Joseph’s routine

So while I’m busy messing around swimming, biking, and running, what is Joseph up to?  Joseph has a very busy weekly schedule, as does his poor mum who has the job of taking him everywhere.

Joseph at the psychomotricienneJoseph needs constant care and physiotherapy.  Unlike other children his age,  Joseph is not capable of very much physical movement: he can’t sit up, crawl, walk, run, or most importantly, play and entertain himself.  This means that he spends a lot of time just laying on his back or sitting in his special chair.  In addition, his digestive system doesn’t work very well: firstly, he cannot coordinate chewing and swallowing food and risks getting food in his lungs which is potentially life threatening. Secondly, his digestive system doesn’t work very well as it requires two things Joseph hasn’t got much of: muscular control and gravity (it’s much better to stand up or walk after a meal than to sit down or lie down).

So here’s a break down of all the appointments Joseph regularly has:

  • Therapies:
    • Physiotherapy: to mobilize his joints and loosen his muscles.
    • Psychomotricienne: (we don’t know the English equivalent! Something like psychomotortherapy): this is like physiotherapy but involves stimulating the patient in order to self-mobilize. For example, rather than physically manipulating a child’s head and neck like a physiotherapist, a psychomotricienne will hold up a picture or mirror and move it around the child’s head. The child will naturally look at the mirror or picture and turn their head to follow its movement. Personally, I find this therapy the best because not only does it exercise Joseph physically but also neurally.
    • Orthoptist: eye exercises. Our eyes require muscles to move them and to control focusing of the lens. Not only that but the eye must then send back the image signals to the brain. Since Joseph’s communication nerves are not working properly, none of this works properly. To this day, we don’t really know how much he can see. An orthoptist exercises Joseph’s eyes much like the pyschomotricienne exercises his body.
    • Ophthalmologist: eye doctor. Checks that the eye is physically developing and functioning properly. Joseph’s eyes seem to be developing perfectly which is good news.
    • Speech therapy: in young children this also focuses on chewing and swallowing.
    • Pyschology: for all three of us.  This doesn’t really work for me so I don’t go, but Colette finds it very helpful.  In particular, the psychologist is someone you can just off load to without worrying if you’re boring them. You can also ask them the best approaches to dealing with certain situations. For example, it’s very hard on myself and Colette when we see other children of Joseph’s age doing so many things. Another good example, is how to deal with well-meaning strangers in the street asking about Joseph. This would be fine if it was just the odd person here and there, but when you get asked 10 times within a single visit to the supermarket it can get quite straining.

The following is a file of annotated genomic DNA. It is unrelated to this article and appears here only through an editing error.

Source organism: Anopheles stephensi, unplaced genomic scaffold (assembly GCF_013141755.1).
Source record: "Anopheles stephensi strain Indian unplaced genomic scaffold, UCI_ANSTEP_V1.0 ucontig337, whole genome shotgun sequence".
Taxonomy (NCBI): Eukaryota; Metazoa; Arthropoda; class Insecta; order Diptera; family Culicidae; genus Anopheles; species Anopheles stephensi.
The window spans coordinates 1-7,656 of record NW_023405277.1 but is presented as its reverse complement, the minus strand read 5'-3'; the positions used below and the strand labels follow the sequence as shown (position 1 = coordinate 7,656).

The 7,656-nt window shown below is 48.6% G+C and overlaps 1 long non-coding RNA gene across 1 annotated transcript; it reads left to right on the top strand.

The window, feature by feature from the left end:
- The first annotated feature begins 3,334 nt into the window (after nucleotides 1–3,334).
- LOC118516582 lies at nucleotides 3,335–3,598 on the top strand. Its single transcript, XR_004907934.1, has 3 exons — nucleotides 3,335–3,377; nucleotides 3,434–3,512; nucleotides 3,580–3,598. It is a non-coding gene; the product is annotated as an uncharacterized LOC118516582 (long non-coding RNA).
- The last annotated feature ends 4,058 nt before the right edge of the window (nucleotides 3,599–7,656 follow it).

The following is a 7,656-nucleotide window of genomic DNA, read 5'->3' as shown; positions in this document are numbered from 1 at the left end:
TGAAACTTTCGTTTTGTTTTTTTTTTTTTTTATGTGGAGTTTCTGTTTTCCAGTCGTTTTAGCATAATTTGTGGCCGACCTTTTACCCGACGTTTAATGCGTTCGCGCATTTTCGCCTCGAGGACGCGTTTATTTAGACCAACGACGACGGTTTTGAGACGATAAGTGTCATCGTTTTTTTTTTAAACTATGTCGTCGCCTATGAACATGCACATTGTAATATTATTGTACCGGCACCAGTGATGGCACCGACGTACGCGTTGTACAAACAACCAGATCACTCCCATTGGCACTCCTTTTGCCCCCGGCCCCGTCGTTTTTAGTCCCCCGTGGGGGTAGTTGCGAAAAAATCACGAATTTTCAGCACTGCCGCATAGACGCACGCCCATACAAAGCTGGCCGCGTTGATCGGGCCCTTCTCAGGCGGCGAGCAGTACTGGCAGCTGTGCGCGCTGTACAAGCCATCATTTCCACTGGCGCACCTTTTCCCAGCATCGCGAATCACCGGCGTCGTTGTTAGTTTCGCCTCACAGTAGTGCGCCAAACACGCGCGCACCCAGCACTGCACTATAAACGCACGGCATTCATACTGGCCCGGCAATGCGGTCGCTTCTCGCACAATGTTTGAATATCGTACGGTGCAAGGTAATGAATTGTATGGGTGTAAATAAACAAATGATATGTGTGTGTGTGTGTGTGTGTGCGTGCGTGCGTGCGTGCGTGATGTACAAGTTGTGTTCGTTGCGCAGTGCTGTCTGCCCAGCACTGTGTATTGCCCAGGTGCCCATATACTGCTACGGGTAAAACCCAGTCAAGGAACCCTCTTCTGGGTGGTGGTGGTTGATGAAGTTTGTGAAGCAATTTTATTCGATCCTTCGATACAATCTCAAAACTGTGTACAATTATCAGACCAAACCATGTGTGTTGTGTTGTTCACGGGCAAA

• Consultations:
    • Neurologist: the neurologist generally coordinates all of Joseph’s care as well as doing what neurologists do.
    • Gastric specialist: regularly examines Joseph’s stomach and throat to make sure that he is tolerating his tube feeds and that everything is working properly (e.g. make sure that he is not getting too much acid reflux, his stomach isn’t too bloated etc).
    • Pediatrician: checks Joseph’s weight, size, and health – also provides us with ongoing prescriptions for Joseph’s drugs (laxatives to help him keep regular as he can’t push, stomach acid tablets as he has a lot of reflux and painkillers for times when he has inexplicable bouts of crying and seems to be in pain).
    • Dietician: ensures that Joseph is getting the correct calorie intake and minerals and vitamins.
    • Orthopedic doctor: checks that Joseph’s bones and joints are developing properly and makes sure that he has the correct equipment to help his posture and development via corset seats, fittings for Joseph’s bed, bath seats, etc.
  • Controls (to check for problems):
    • X-Rays: lungs, hips, and spine.
    • Blood tests: check nutrient absorption.
    • pH stomach analysis: check acidity balance in the stomach.

In general, Joseph sees the physiotherapist and the psychomotricienne once per week each. Then he has usually at least 2 or 3 other appointments. The specialists take care not to overwork Joseph because he becomes tired very quickly and, once he gets tired, he goes into a very rapid decline.

I should add that all this care and support comes courtesy of the French health service which, I must say, has been absolutely amazing. In some respects we are in a difficult situation living a long way from either of our families, but in this respect we couldn’t be in a better place.

5 Responses to "Joseph’s routine"

  • Brendan says:
  • matt says:
  • Cathy says:
  • Tamar says:
  • Sandrine says:
Leave a Comment